It's a question that has plagued humanity since the beginning of time – How does one go about living a happy life? What does a happy life even look like?
What may seem happy to you may look like unhappiness to others.
And what else is there to life other than happiness?
How about living a life with meaning rather than living a life just to be happy?
How often do we think about living a happy life vs. living a meaningful one? Because they are not inherently the same.
Psychologists suggest that leading a happy life is associated with being a “taker," and living a meaningful life corresponds with "giving." The differences between the two should be obvious.
In his bestselling book entitled “Man’s Search for Meaning," author Viktor Frankl writes about his experiences as a survivor of the Holocaust, where he witnessed daily the horrors of a Nazi concentration camp that saw most of his family members, including his pregnant wife, die in suffering and anguish.
What puzzled Mr. Frankl about his survival was the exact reasons why he survived and others didn't. He concluded that the difference between those who had lived and those who had died boiled down to one thing: A life of meaning.
In other words, what Mr. Frankl feels kept him alive was keeping the meaning for his life.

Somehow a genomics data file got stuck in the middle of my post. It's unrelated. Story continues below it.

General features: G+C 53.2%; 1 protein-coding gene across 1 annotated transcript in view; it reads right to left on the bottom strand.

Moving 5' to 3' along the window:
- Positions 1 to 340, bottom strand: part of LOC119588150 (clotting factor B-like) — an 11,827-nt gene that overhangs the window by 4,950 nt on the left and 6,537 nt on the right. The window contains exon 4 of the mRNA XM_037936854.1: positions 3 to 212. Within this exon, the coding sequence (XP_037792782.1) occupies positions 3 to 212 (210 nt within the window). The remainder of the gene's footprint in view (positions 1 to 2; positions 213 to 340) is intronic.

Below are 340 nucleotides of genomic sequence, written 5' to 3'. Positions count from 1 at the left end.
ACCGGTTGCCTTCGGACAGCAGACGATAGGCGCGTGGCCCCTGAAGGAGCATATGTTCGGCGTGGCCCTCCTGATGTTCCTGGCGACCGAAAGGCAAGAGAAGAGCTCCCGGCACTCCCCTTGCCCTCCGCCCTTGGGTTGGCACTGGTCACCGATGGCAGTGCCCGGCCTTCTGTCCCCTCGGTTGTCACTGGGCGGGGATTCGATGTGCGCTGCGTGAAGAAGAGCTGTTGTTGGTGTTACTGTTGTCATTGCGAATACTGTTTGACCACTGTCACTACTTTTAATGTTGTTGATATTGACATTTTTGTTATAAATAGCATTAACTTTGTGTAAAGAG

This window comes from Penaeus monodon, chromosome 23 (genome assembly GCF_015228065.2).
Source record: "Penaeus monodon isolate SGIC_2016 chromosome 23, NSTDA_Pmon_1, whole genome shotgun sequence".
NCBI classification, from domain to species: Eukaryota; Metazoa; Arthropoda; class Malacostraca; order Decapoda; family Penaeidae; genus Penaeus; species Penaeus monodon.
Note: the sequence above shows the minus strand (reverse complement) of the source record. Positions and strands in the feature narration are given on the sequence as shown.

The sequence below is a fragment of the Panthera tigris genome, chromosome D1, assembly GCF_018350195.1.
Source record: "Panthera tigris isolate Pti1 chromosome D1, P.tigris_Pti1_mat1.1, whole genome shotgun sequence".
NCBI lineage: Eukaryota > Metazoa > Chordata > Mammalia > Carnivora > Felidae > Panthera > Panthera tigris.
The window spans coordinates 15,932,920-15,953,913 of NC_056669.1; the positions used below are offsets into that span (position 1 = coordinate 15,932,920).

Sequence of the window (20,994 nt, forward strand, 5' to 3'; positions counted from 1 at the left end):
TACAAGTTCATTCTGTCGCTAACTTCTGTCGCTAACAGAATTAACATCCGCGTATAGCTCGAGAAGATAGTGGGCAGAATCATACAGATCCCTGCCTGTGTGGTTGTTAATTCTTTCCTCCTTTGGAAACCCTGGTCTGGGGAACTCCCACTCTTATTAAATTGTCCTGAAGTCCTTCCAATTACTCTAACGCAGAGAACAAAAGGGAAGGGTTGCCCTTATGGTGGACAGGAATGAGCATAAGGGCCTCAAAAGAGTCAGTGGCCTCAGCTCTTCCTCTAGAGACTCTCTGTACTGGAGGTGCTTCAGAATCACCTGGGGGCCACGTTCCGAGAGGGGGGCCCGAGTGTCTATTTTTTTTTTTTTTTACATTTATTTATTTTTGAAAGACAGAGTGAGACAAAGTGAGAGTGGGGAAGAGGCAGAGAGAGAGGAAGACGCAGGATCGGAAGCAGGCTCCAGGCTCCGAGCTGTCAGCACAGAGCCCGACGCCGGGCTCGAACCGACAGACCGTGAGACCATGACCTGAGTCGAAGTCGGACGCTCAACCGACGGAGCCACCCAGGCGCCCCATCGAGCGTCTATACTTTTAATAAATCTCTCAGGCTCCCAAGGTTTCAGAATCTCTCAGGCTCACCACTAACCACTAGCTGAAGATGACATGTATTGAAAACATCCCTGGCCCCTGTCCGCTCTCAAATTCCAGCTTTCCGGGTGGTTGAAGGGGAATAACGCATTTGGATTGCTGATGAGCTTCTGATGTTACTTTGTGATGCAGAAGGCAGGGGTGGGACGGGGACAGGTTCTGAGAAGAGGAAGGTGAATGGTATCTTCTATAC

After witnessing the immense pain and suffering inflicted on his fellow prisoners, those who focused on life's meaning were often the difference between those who lived and those who died. “Everything can be taken from a man but one thing," Frankl wrote, "the last of the human freedoms – to choose one’s attitude in any given set of circumstances, to choose one’s own way."
He wrote about many stories in his camp when he worked as a counselor to other prisoners, where prisoners had lost all hope for their lives and couldn't possibly see any reason to live.
A few weeks ago, I met with a client, and our initial conversation centered around his utter frustration with how the world is today. He was happy about his investment performance last year, yet he couldn’t help but have lingering doubts about his future, both for his investments and his financial plan. In a sense, he was happy but not satisfied.
According to a recent poll done by Gallup, Americans are the happiest they've been in nearly four years. In another study that Gallup did, they found that almost 60 percent of all Americans feel happy, without stress or worry.
And yet . . .
The Centers for Disease Control (CDC) tells us that 4 out of 10 Americans have not discovered a satisfying life purpose. In other words, 40 percent either don't know their life's purpose or are, at least, undecided about whether life should even have a purpose.
So, what gives? Why are we so happy about our lives but feeling confused about the future?
Maybe the answer lies within having a purpose.
I wrote recently about volatility (Feb. 5th PCN) and the effects of wishing it away. When you hope for no volatility in your investments, it leads to MORE volatility! Can the same principle be applied to happiness?
The single-minded pursuit of happiness could cause people to be less happy, according to some new research. It's as if something is missing. Even when “happiness” is achieved, many people still miss the mark. Happiness is not a panacea for a deep, lingering void.
True happiness lies within the finding and fulfilling of one’s purpose.
Only then will happiness have the chance to be forever and permanent and not just some temporary band-aid.
Find your purpose!
Stay the course, my friends.